According to a new market research report, “Sensor Market In Consumer Healthcare,” by MarketsandMarkets, the sensor market in Consumer Healthcare is expected to reach $47.40 billion by 2020, growing at an estimated compound annual growth rate of 5.56 percent from 2014 to 2020.
That growth is due at least in part to the new advancements in using sensors as an integral part of creating a more complete healthcare system.
A Closed Loop System
If you’re familiar with the Xbox Kinect, you understand the basic idea behind home sensors. The sensors are about more than just games, or even patient data though.
One of the biggest critiques of the current U.S. healthcare system is that it really isn’t a system at all … that it is instead, a collection of disparate information, devices, and systems that either don’t connect, or require human intervention to do so. This disconnect is cited as the source of many of the inefficiencies and dangerous conditions the system harbors.
Sensors answer this issue by connecting what goes on the patient’s home, to what happens in an ambulance, then in the hospital, and eventually, back to the home. Sensors can track activity, behaviors, and vital signs with the goal of avoiding re-hospitalization.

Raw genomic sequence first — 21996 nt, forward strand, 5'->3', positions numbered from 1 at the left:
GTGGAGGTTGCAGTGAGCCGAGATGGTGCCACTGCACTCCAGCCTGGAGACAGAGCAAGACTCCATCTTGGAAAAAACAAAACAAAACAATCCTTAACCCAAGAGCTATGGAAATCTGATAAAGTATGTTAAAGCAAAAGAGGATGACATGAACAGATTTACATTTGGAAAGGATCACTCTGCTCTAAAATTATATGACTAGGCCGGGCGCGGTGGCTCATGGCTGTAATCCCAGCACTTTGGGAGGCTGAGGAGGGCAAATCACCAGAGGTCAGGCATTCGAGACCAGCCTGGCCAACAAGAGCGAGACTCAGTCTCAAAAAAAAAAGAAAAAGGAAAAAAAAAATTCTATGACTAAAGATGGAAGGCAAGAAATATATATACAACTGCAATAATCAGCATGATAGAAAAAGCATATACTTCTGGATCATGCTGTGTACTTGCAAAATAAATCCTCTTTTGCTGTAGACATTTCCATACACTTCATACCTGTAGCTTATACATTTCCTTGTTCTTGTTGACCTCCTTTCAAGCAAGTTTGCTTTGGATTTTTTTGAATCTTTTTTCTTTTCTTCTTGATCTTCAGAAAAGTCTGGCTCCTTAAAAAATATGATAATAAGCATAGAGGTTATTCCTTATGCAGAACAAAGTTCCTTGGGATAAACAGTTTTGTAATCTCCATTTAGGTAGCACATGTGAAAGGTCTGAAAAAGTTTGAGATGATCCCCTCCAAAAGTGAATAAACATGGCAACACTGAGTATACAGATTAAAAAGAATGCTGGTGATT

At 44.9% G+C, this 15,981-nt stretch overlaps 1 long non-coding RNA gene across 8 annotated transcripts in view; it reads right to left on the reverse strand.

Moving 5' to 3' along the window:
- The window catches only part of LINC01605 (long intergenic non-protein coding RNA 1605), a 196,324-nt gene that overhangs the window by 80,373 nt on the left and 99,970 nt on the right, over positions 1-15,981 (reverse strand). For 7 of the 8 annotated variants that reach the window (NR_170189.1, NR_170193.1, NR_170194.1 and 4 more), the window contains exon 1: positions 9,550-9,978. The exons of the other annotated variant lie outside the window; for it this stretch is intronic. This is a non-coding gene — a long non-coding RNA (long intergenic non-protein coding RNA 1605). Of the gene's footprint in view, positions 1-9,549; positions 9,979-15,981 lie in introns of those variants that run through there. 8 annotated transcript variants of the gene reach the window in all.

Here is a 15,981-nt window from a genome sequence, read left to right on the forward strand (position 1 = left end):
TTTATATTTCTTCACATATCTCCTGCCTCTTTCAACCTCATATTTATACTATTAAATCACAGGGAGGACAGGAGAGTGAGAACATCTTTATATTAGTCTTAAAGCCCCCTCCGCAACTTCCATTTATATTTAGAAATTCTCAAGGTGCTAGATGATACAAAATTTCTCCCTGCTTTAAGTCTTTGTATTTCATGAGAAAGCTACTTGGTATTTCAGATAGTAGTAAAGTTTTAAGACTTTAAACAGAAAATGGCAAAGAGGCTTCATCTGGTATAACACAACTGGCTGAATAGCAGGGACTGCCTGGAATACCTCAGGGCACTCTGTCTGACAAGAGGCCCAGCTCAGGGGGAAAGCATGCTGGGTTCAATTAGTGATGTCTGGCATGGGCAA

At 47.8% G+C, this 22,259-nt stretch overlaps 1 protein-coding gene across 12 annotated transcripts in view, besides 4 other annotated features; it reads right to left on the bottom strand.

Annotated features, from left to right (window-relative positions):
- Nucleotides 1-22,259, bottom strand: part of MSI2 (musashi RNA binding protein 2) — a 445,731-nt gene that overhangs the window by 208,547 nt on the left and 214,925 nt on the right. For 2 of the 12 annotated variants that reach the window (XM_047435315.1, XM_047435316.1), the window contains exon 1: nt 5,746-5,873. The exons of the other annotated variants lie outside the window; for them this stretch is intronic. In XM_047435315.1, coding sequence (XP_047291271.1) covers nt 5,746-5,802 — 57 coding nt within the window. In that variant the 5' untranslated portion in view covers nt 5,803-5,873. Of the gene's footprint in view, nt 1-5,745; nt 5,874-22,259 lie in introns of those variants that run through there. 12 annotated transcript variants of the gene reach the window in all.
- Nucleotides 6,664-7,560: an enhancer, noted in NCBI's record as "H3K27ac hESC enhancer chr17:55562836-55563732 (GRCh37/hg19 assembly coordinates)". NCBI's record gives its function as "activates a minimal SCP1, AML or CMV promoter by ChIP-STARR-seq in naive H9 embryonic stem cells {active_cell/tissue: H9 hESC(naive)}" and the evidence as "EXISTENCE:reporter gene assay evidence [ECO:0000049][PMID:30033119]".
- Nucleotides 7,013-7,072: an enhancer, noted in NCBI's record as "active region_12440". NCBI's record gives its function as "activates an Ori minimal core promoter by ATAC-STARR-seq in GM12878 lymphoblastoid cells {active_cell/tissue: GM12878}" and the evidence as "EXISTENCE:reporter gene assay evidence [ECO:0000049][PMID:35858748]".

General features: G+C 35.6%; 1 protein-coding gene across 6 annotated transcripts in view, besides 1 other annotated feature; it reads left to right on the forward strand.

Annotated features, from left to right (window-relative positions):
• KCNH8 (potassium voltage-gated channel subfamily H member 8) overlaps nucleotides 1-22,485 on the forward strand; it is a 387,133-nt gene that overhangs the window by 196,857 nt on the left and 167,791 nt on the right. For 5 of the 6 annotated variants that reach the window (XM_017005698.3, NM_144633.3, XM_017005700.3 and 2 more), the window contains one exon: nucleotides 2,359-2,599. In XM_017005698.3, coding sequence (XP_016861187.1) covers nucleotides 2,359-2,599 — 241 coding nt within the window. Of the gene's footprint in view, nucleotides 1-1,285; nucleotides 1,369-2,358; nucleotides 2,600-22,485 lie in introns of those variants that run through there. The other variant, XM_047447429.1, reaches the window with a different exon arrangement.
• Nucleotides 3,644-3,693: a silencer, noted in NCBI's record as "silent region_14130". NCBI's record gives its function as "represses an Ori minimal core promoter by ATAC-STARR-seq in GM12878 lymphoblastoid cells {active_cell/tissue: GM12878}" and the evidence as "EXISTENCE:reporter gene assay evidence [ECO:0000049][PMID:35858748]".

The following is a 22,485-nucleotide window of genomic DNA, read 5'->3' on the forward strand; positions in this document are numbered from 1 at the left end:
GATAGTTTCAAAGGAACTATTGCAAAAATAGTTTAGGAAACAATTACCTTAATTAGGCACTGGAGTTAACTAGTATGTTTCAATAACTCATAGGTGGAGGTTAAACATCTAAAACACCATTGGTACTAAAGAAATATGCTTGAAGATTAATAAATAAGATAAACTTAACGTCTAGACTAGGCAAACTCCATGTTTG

The potential applications of sensors to patient care are innumerable. Some of the emergent technologies though, are outlined here, in a report from The California Healthcare Foundation titled “Making Sense Of Sensors: How New Technologies Can Change Patient Care.” Some of the specific applications include:
This monitoring can be done on an episodic basis (for patience tracking the progress of a disease or recovery) or continuously (for patients at risk for acute conditions).
All of these solutions include some combination of the sensors themselves, smart phones, physician/clinician notification, EHR integration, and the software needed to keep data flowing as intended and to extract the needed information.
An Intel global innovation survey of 12,000 people in 2013 revealed that patients were highly willing to adopt new technology in healthcare. Sensors specifically, were welcome, with 70 percent of respondents willing to use them in applications like on medication bottles, in toilets, or ingested sensors that are used to collect individual health data.
While the idea of sensors in a closed loop system could theoretically help shave down the $31 billion lost yearly because of unnecessary hospitalization of adults, issues still exist. The primary hurdle is that hospitals and other providers do not have the technology to support sensor systems, even if patients are able to acquire them.
Solutions providers looking for more details on the clinical applications of sensors can download the complete California Healthcare Foundation report here.